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Modern China caught on camera
Modern China is one of the world's most rapidly developing countries and one man is hoping to chart those changes through film.

Ben Tsiang is setting up a film fund just for Chinese film makers in mainland China, Taiwan and Hong Kong. He hopes these films will be able to provoke Chinese audiences to think a little deeper about the issues affecting them.

China correspondent, Huey Fern Tay, reports.
BEN TSIANG, CEO CNEX: Documentary has a special charm that you always touch some part of the society, that we see a very strong response from certain sectors of the people who shares that cause.

HUEY FERN TAY, REPORTER: This is a story about how a boy in Hong Kong became a world class musician. It was filmed over a period of six years, starting when Wong Ka Jeng was only 11.

The film 'KJ' went on to win a slew of awards in 2009, including one for best documentary at the Taiwanese equivalent of the Oscars.

The production is one of the pride and joys of Ben Tsiang, a former internet entrepreneur with a passion for film making.

BEN TSIANG: Documentaries, since I was a student, undergraduate, I watched quite a lot Chinese documentaries because that was the time when the whole society was facing a lot of change, a lot of political reform in Taiwan. So I kind of like know what's going on, but not quite sure, so documentary helped me to gain upper ground to see what's going on there.

(Footage of Ben Tsiang speaking at networking event with the Sundance Institute)

HUEY FERN TAY: Ben Tsiang is the Taiwanese founder of a company called CNex which bankrolls documentaries by aspiring filmmakers from mainland China, Hong Kong and Taiwan.

Today he has organised a networking event for them together with the Sundance Institute, giving these non-fiction artists a chance to tap into top level industry expertise.

He's also constantly looking for ways to reach out to young Chinese. They form the core of documentary audiences.

(Footage from documentary on Sichuan earthquake)

Ben Tsiang's goal is to fund 100 documentaries in a decade, building a library of films that chart the changes in Chinese society.

Every year his company comes up with a theme. Filmmakers who want their production made submit a proposal according to the topic of the year. Some that address current and potentially sensitive issues of the time, like the Sichuan earthquake, do so in a non-confrontational way.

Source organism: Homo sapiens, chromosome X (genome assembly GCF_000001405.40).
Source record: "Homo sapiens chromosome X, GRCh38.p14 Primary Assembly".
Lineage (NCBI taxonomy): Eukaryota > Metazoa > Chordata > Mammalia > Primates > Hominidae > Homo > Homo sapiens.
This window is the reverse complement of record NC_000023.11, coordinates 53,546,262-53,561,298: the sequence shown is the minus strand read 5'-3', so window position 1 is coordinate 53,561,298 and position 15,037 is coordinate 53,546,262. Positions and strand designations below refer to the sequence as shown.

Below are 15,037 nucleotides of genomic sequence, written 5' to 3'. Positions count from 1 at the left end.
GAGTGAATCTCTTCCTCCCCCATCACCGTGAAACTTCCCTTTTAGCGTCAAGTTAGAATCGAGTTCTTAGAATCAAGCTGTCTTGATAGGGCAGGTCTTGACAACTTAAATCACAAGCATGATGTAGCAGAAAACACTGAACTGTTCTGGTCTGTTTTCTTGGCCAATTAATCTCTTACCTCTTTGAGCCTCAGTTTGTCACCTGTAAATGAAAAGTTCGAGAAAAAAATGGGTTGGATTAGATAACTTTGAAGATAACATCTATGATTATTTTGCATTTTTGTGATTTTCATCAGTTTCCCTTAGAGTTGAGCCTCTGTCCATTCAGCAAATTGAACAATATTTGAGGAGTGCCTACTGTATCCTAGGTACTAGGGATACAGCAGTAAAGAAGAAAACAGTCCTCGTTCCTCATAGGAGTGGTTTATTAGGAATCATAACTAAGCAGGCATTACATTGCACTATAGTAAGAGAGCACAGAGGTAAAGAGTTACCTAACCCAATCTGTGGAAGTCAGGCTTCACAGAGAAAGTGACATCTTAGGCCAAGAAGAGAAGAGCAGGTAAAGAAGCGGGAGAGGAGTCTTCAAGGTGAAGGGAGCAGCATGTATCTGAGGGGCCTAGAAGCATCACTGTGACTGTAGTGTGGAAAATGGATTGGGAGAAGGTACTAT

(Excerpt from documentary plays)

WOMAN (Subtitles): Uncle Wen should have travelled incognito, like Emperor Kangxi.

MAN (Subtitles): Doe he serve the rich people or us?

WOMAN (Subtitles): They'll cut your words in the film.

(End excerpt)

BEN TSIANG: Our directors, I think surprisingly, in China directors they have - they're very skilful to tell some story without getting into trouble.

HUEY FERN TAY: You're saying they work within the system?

BEN TSIANG: Yes, they know where is the line; they can get the message across.

HUEY FERN TAY: It has been six years since Mr Tsiang founded CNex with some of his own money. He says none of the filmmakers have advocated a confrontational approach even when addressing tricky issues.

He also says CNex does not have a policy about the types of films it will or won't fund.

BEN TSIANG: 20 years ago when Taiwan also in a very strong, under martial law, there's a lot of like music or movies, they don't talk directly against anything that they tried to convey message, embed the message in our piece.

HUEY FERN TAY: Charting changes of society through film is a very creative way of recording history. And in today's China changes are happening faster than ever. But the new found wealth has come at a price.

BEN TSIANG: When I'm here I see, I hear and I experience, it is very much like 20 years ago in Taiwan, there is so much similarity.

HUEY FERN TAY: In what way?

BEN TSIANG: In a way that I can see money is the primary value that every family and all the society always worship - almost like worship.

HUEY FERN TAY: Ben Tsiang understands better than most about reaping the rewards of China's rapid rise and the cost that can bring.

At 25 he co-founded a company, SinaNet, that was the precursor to Chinese internet giant is the company behind Weibo, the Chinese equivalent of Twitter that's become a microphone for hundreds of millions of Chinese to speak out about social issues.

BEN TSIANG: I think that's the value. Weibo has to be liberal enough, but without being capped by being over the line. You know, that's the know-how of Sina.

HUEY FERN TAY: Six years ago, Mr Tsiang decided to leave Sina because of a heart condition, but remains an adviser at the company.

His time, energy and importantly money, is now very much dedicated towards promoting the cause and popularity of Chinese documentaries.

BEN TSIANG: If my personal injection for the fund can decrease every year, that means healthy growth. (Laughs)

(Footage from 'KJ')

HUEY FERN TAY: The plan is to repeat all the documentary themes once every 10 years, giving audiences a chance to view the changes of Chinese society through the eyes of its filmmakers.
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